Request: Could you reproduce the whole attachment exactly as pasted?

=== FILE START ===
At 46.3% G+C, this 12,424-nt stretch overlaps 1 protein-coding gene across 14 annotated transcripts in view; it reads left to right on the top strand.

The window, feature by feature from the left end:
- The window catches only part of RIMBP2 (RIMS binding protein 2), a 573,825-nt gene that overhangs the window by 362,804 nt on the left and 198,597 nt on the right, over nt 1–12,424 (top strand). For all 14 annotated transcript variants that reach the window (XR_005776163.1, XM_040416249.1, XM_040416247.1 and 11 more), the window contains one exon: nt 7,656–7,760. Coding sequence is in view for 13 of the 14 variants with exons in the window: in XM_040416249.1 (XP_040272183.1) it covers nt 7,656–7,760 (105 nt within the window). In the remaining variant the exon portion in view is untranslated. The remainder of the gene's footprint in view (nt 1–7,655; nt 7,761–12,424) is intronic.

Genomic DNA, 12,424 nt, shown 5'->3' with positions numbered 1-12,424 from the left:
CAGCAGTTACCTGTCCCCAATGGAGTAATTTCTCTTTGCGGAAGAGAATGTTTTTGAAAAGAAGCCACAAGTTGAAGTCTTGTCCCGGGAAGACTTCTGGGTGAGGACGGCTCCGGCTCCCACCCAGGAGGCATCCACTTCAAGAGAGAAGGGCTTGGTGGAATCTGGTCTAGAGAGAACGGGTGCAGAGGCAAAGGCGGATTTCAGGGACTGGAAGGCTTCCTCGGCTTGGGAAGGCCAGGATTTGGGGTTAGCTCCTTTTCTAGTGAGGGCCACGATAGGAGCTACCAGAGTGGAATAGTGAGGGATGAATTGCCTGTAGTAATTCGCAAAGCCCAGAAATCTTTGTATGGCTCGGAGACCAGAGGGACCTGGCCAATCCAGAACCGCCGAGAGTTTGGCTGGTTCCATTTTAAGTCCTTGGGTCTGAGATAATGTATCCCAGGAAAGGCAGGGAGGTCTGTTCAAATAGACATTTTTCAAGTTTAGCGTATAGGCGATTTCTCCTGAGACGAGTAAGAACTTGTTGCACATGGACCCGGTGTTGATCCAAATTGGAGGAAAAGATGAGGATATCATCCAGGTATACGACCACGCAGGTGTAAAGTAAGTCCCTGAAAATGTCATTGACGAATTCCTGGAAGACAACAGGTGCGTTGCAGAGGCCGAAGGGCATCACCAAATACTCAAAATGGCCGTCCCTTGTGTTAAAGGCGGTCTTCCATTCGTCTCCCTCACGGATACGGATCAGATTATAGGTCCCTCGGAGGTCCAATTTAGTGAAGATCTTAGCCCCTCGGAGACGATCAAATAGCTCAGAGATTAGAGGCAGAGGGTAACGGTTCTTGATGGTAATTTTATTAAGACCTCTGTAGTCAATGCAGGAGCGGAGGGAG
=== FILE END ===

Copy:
At 46.3% G+C, this 12,424-nt stretch overlaps 1 protein-coding gene across 14 annotated transcripts in view; it reads left to right on the top strand.

The window, feature by feature from the left end:
- The window catches only part of RIMBP2 (RIMS binding protein 2), a 573,825-nt gene that overhangs the window by 362,804 nt on the left and 198,597 nt on the right, over nt 1–12,424 (top strand). For all 14 annotated transcript variants that reach the window (XR_005776163.1, XM_040416249.1, XM_040416247.1 and 11 more), the window contains one exon: nt 7,656–7,760. Coding sequence is in view for 13 of the 14 variants with exons in the window: in XM_040416249.1 (XP_040272183.1) it covers nt 7,656–7,760 (105 nt within the window). In the remaining variant the exon portion in view is untranslated. The remainder of the gene's footprint in view (nt 1–7,655; nt 7,761–12,424) is intronic.

Genomic DNA, 12,424 nt, shown 5'->3' with positions numbered 1-12,424 from the left:
CAGCAGTTACCTGTCCCCAATGGAGTAATTTCTCTTTGCGGAAGAGAATGTTTTTGAAAAGAAGCCACAAGTTGAAGTCTTGTCCCGGGAAGACTTCTGGGTGAGGACGGCTCCGGCTCCCACCCAGGAGGCATCCACTTCAAGAGAGAAGGGCTTGGTGGAATCTGGTCTAGAGAGAACGGGTGCAGAGGCAAAGGCGGATTTCAGGGACTGGAAGGCTTCCTCGGCTTGGGAAGGCCAGGATTTGGGGTTAGCTCCTTTTCTAGTGAGGGCCACGATAGGAGCTACCAGAGTGGAATAGTGAGGGATGAATTGCCTGTAGTAATTCGCAAAGCCCAGAAATCTTTGTATGGCTCGGAGACCAGAGGGACCTGGCCAATCCAGAACCGCCGAGAGTTTGGCTGGTTCCATTTTAAGTCCTTGGGTCTGAGATAATGTATCCCAGGAAAGGCAGGGAGGTCTGTTCAAATAGACATTTTTCAAGTTTAGCGTATAGGCGATTTCTCCTGAGACGAGTAAGAACTTGTTGCACATGGACCCGGTGTTGATCCAAATTGGAGGAAAAGATGAGGATATCATCCAGGTATACGACCACGCAGGTGTAAAGTAAGTCCCTGAAAATGTCATTGACGAATTCCTGGAAGACAACAGGTGCGTTGCAGAGGCCGAAGGGCATCACCAAATACTCAAAATGGCCGTCCCTTGTGTTAAAGGCGGTCTTCCATTCGTCTCCCTCACGGATACGGATCAGATTATAGGTCCCTCGGAGGTCCAATTTAGTGAAGATCTTAGCCCCTCGGAGACGATCAAATAGCTCAGAGATTAGAGGCAGAGGGTAACGGTTCTTGATGGTAATTTTATTAAGACCTCTGTAGTCAATGCAGGAGCGGAGGGAG